The software DnaSP 5.10 [32] was used to estimate the genetic polymorphism of intron-1 in samples originating from different breeding habitats. Parameters measured were respectively: the number of haplotypes, haplotype diversity, the number of segregating sites, Fu’s Fs statistics, Tajima statistics.

For bioassay analyses, comparison of percentages was performed using the Chi square test. Estimates of mortality rates and the 95% confidence interval were determined using the software MedCalc V11.5.0.0.

Results

Evolution of Anopheles gambiae s.l. susceptibility to permethrin and deltamethrin in different sites across Cameroon

A map describing the evolution of An. gambiae s.l. susceptibility to permethrin and deltamethrin from 2003 onwards after the first countrywide free distribution of ITNs is presented (Figure 1). Data presented here have been extracted from the present study and from different published reports [17,19,33-35]. For a better understanding of the pattern of An. gambiae s.l. susceptibility it is important to keep in mind that, the northern half of the country situated in dry savanna and humid savanna areas have as dominant malaria vector Anopheles arabiensis whereas, An. gambiae and An. coluzzii are the main vectors in the southern half of the country (highlands, coastal and equatorial forest regions).
Figure 1

A map showing the evolution of Anopheles gambiae susceptibility to permethrin and deltamethrin between 2003 and 2012 in different parts of Cameroon.

Annual evolution of Anopheles gambiae susceptibility to pyrethroids in Yaoundé and Douala between 2010 and 2013

To assess the evolution of mosquito susceptibility to permethrin and deltamethrin, susceptibility assays were conducted at least twice each year at different seasons from 2010 to 2013. Data from 2010 have already been published [35], but are included here for comparison. Apart of mosquitoes collected in cultivated sites, mosquitoes collected in either polluted or non-polluted sites in both Douala and Yaoundé, showed high susceptibility to permethrin at the beginning of the study with a mortality rate ranging from 75 to 85% in 2010. Four years after, less than 40% of An. gambiae s.l. specimens in both cities were detected still susceptible to permethrin, this showing the total establishment of permethrin resistance in these species populations (Figure 2). Deltamethrin mortality decreased significantly between the beginning and the end of the study with mortality rates varying from 95% in 2010 to about 60% in 2013 in both cities (Figure 2). When quantifying the decrease in vector susceptibility between 2010 and 2013, it appeared that An. gambiae s.l. was four to eight times and three to eleven times less susceptible to permethrin and deltamethrin, respectively, in 2013 compared to 2010 (Table 1).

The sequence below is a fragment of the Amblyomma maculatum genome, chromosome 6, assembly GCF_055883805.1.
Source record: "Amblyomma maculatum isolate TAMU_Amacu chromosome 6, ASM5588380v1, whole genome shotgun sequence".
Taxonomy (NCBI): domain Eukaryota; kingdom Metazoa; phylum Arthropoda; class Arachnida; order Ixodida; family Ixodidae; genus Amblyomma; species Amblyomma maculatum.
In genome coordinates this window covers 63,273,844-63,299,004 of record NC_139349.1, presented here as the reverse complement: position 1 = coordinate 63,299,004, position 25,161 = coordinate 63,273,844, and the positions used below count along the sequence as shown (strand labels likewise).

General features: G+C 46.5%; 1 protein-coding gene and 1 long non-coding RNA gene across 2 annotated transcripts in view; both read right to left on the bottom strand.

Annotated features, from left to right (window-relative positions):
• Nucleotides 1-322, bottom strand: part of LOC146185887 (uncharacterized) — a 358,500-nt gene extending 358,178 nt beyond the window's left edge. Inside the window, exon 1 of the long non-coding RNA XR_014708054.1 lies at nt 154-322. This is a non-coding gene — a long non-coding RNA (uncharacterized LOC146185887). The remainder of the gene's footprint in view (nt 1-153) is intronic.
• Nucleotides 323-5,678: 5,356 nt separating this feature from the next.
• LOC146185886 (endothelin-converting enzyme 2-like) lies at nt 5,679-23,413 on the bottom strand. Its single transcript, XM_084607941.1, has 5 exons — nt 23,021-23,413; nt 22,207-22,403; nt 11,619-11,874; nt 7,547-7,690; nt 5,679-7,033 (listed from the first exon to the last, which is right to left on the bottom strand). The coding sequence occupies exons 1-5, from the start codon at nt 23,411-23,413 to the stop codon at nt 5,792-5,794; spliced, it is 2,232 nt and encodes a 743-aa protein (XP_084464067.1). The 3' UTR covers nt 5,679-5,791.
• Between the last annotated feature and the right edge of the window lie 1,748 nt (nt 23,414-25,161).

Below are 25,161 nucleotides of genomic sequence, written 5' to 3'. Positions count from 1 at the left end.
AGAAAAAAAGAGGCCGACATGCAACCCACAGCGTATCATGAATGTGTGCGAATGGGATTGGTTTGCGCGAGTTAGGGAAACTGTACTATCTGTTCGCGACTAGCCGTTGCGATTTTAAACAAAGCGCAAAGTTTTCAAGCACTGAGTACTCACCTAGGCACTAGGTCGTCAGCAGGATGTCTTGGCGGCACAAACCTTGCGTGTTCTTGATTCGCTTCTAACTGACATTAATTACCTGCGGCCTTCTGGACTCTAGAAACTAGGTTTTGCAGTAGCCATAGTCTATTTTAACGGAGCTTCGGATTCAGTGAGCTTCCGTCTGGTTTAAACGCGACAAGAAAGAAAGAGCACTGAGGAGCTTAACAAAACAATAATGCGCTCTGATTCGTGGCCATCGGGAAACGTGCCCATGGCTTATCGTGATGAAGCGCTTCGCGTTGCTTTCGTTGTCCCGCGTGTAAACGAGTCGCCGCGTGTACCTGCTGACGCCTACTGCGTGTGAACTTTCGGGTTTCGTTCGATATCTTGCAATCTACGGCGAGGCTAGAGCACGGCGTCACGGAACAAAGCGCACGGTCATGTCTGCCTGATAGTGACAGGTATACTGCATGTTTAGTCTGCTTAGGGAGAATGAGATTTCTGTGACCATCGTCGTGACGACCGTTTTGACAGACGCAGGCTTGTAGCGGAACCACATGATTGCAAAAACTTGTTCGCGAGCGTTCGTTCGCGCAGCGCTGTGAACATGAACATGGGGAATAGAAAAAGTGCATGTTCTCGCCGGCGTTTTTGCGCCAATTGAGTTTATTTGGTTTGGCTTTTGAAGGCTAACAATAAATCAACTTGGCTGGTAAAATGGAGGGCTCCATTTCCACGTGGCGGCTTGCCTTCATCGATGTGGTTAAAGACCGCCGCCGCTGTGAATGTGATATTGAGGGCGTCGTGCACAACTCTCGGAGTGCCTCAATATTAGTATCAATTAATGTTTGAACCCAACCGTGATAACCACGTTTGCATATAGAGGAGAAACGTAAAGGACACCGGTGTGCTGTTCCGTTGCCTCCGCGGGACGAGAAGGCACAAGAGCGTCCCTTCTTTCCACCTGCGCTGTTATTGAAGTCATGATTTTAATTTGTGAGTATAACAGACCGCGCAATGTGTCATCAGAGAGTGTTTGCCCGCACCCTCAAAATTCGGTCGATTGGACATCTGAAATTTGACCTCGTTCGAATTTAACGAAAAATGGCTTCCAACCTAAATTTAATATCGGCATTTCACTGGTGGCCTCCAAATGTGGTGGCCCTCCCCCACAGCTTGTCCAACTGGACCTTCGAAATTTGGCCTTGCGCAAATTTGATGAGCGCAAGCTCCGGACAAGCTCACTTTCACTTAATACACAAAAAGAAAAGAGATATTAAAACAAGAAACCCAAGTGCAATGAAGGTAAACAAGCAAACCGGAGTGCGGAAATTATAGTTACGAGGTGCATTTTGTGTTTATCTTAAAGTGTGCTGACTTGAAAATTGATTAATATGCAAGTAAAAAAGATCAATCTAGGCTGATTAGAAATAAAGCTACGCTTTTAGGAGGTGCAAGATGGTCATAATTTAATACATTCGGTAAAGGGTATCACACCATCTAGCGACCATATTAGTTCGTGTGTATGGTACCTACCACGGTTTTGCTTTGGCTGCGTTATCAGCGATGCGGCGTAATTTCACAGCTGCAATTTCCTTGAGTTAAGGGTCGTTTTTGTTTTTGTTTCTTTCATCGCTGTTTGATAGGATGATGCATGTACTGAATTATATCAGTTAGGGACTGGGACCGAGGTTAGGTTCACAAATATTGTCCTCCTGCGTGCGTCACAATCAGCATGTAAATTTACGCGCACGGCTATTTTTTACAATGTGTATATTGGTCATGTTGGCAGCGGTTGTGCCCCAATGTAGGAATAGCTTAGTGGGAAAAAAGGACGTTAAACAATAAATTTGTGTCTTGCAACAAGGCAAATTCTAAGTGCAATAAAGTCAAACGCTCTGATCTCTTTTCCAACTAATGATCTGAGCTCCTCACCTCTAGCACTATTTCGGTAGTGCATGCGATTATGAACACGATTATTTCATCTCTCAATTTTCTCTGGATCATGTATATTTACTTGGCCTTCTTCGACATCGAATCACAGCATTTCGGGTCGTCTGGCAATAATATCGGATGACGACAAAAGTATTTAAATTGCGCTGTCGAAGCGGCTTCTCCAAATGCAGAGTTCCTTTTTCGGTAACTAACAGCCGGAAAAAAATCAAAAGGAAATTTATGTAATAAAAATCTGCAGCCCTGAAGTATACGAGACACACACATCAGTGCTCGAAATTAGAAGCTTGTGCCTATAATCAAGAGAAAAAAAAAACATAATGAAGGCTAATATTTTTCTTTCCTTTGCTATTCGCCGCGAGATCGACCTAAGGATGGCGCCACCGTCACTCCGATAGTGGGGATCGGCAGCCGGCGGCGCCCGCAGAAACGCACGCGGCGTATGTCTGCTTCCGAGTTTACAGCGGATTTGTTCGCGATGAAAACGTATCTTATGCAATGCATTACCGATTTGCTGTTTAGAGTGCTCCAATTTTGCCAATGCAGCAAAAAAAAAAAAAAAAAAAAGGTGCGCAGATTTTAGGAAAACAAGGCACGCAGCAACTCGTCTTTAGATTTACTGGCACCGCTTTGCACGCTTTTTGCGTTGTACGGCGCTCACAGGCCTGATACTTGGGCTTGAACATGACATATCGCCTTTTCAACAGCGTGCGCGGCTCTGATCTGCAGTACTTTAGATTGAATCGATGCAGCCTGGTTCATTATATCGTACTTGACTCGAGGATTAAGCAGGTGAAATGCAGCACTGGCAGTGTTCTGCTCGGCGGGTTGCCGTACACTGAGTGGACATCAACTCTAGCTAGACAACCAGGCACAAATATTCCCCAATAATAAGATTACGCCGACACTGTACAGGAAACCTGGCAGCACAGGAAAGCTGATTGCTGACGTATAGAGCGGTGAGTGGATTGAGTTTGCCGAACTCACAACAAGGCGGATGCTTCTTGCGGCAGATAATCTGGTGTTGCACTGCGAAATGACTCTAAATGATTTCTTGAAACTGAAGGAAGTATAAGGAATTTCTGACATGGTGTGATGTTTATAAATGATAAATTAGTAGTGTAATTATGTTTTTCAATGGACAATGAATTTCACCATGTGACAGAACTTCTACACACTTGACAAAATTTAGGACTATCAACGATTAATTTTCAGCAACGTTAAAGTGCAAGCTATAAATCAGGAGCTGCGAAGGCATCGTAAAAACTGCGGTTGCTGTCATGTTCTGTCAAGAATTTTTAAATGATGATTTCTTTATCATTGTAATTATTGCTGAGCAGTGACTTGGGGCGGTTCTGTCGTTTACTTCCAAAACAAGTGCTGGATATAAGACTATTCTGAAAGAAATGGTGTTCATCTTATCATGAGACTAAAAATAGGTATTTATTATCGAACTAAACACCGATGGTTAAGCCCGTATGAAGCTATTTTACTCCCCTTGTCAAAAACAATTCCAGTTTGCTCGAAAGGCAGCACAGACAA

Figure 2

Evolution of Anopheles gambiae s.l. susceptibility to permethrin and deltamethrin from 2010 to 2013 in the cities of Douala and Yaoundé.

Table 1

Comparison of the level susceptibility of mosquitoes to permethrin and deltamethrin between 2010 and 2013 in Yaoundé and Douala

Insecticide

City

Site

2010

2013

Odds ratio (2010 vs 2013)

P value

(2010 vs 2013)

% mortality

% mortality

(95% CI)

(95% CI)

Permethrin

Douala

Unpolluted

80.3% (73–88.2)

32.5% (28–37.5)

8.47

<0.00001

Yaoundé

Unpolluted

75.6% (66.7-85.3)

36.8% (48.8-61.1)

5.31

<0.00001

Yaoundé

Cultivated

56.7% (43.2-73.2)

22.3% (14.2-33.5)

4.56

<0.00001

Deltamethrin

Douala

Unpolluted

94.4% (87.5-100)

60% (54.1-66.4)

11.35

<0.00001

Yaoundé

Unpolluted

93.1% (82.8-100)

61.9% (55.1-69.4)

8.26

<0.00001

yaoundé

Cultivated

85% (71.6-100)

59.7% (48.2-73.3)

3.83

<0.00001

Evolution of kdr alleles prevalence in mosquito populations

Both kdr alleles L1014F and L1014S were recorded in Douala and Yaoundé. The frequency of kdr alleles increased rapidly over the four-year period in the city of Yaoundé, varying from 44% in 2010 to over 88.9% in 2013. In Douala, a similar trend was recorded with the allele frequency varying from 68 to 81% during the same period (Figure 3). Of the 1,449 mosquitoes processed during the study period, eight were found carrying the L1014S allele (seven in Douala and one in Yaoundé) and 1,200 (82.8%) were found with the L1014F allele.
Figure 3

Evolution of the kdr allele frequency (F(kdr)) in Anopheles gambiae s.l. populations between 2010 and 2013 in Douala and Yaoundé.

Species identification

A total of 1,688 samples were identified to species level. Of the 871 mosquitoes processed in Yaoundé, 741 (85%) were An. coluzzii and 130 (15%) An. gambiae. In Douala, of the 817 mosquitoes processed 814 (99.6%) were An. coluzzii and three specimens were An. gambiae. No change in mosquito composition was recorded during the study period in the two cities.

Genotyping of intron-1 of voltage sodium channel in mosquito populations emerging from different type of breeding habitats